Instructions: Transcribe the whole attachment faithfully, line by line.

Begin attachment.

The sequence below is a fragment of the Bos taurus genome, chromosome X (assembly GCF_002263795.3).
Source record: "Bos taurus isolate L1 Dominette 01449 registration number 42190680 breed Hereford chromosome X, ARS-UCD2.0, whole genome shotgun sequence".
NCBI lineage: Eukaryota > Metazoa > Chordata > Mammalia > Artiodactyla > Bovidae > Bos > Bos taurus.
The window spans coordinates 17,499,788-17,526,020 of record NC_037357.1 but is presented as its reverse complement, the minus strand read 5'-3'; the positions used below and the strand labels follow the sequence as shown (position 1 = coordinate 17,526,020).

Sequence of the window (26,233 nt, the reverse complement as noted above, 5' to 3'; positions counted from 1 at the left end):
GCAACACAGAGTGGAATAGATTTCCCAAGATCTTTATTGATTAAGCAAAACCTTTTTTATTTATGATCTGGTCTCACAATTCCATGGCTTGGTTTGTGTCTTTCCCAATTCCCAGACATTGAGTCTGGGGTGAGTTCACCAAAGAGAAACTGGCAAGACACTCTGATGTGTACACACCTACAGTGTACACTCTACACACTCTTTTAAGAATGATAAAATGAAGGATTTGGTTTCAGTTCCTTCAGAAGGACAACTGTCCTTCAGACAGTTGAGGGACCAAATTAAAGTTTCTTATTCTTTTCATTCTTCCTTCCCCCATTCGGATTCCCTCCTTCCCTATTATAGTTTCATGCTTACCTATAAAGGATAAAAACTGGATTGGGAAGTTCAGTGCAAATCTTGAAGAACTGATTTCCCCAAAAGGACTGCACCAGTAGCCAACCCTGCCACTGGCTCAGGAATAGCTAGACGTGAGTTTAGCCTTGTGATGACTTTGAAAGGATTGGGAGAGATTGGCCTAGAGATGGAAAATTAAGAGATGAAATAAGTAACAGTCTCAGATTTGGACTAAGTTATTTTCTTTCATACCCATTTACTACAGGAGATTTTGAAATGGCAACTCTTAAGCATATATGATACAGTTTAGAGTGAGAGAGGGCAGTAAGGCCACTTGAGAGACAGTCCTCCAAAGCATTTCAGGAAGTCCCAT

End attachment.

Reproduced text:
The sequence below is a fragment of the Bos taurus genome, chromosome X (assembly GCF_002263795.3).
Source record: "Bos taurus isolate L1 Dominette 01449 registration number 42190680 breed Hereford chromosome X, ARS-UCD2.0, whole genome shotgun sequence".
NCBI lineage: Eukaryota > Metazoa > Chordata > Mammalia > Artiodactyla > Bovidae > Bos > Bos taurus.
The window spans coordinates 17,499,788-17,526,020 of record NC_037357.1 but is presented as its reverse complement, the minus strand read 5'-3'; the positions used below and the strand labels follow the sequence as shown (position 1 = coordinate 17,526,020).

Sequence of the window (26,233 nt, the reverse complement as noted above, 5' to 3'; positions counted from 1 at the left end):
GCAACACAGAGTGGAATAGATTTCCCAAGATCTTTATTGATTAAGCAAAACCTTTTTTATTTATGATCTGGTCTCACAATTCCATGGCTTGGTTTGTGTCTTTCCCAATTCCCAGACATTGAGTCTGGGGTGAGTTCACCAAAGAGAAACTGGCAAGACACTCTGATGTGTACACACCTACAGTGTACACTCTACACACTCTTTTAAGAATGATAAAATGAAGGATTTGGTTTCAGTTCCTTCAGAAGGACAACTGTCCTTCAGACAGTTGAGGGACCAAATTAAAGTTTCTTATTCTTTTCATTCTTCCTTCCCCCATTCGGATTCCCTCCTTCCCTATTATAGTTTCATGCTTACCTATAAAGGATAAAAACTGGATTGGGAAGTTCAGTGCAAATCTTGAAGAACTGATTTCCCCAAAAGGACTGCACCAGTAGCCAACCCTGCCACTGGCTCAGGAATAGCTAGACGTGAGTTTAGCCTTGTGATGACTTTGAAAGGATTGGGAGAGATTGGCCTAGAGATGGAAAATTAAGAGATGAAATAAGTAACAGTCTCAGATTTGGACTAAGTTATTTTCTTTCATACCCATTTACTACAGGAGATTTTGAAATGGCAACTCTTAAGCATATATGATACAGTTTAGAGTGAGAGAGGGCAGTAAGGCCACTTGAGAGACAGTCCTCCAAAGCATTTCAGGAAGTCCCAT